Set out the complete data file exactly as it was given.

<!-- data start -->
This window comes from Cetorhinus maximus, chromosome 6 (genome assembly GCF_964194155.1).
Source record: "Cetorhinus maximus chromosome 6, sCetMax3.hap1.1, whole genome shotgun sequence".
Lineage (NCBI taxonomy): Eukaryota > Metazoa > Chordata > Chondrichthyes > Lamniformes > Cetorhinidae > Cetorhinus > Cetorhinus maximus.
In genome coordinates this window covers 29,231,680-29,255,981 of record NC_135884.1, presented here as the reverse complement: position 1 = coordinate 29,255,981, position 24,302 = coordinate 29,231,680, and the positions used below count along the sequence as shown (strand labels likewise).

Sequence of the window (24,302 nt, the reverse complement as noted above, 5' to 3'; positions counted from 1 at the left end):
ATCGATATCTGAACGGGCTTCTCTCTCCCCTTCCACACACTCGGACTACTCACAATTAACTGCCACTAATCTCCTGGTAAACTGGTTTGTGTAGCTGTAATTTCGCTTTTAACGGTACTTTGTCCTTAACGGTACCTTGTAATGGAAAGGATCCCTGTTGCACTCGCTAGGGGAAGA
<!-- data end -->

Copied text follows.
This window comes from Cetorhinus maximus, chromosome 6 (genome assembly GCF_964194155.1).
Source record: "Cetorhinus maximus chromosome 6, sCetMax3.hap1.1, whole genome shotgun sequence".
Lineage (NCBI taxonomy): Eukaryota > Metazoa > Chordata > Chondrichthyes > Lamniformes > Cetorhinidae > Cetorhinus > Cetorhinus maximus.
In genome coordinates this window covers 29,231,680-29,255,981 of record NC_135884.1, presented here as the reverse complement: position 1 = coordinate 29,255,981, position 24,302 = coordinate 29,231,680, and the positions used below count along the sequence as shown (strand labels likewise).

Sequence of the window (24,302 nt, the reverse complement as noted above, 5' to 3'; positions counted from 1 at the left end):
ATCGATATCTGAACGGGCTTCTCTCTCCCCTTCCACACACTCGGACTACTCACAATTAACTGCCACTAATCTCCTGGTAAACTGGTTTGTGTAGCTGTAATTTCGCTTTTAACGGTACTTTGTCCTTAACGGTACCTTGTAATGGAAAGGATCCCTGTTGCACTCGCTAGGGGAAGA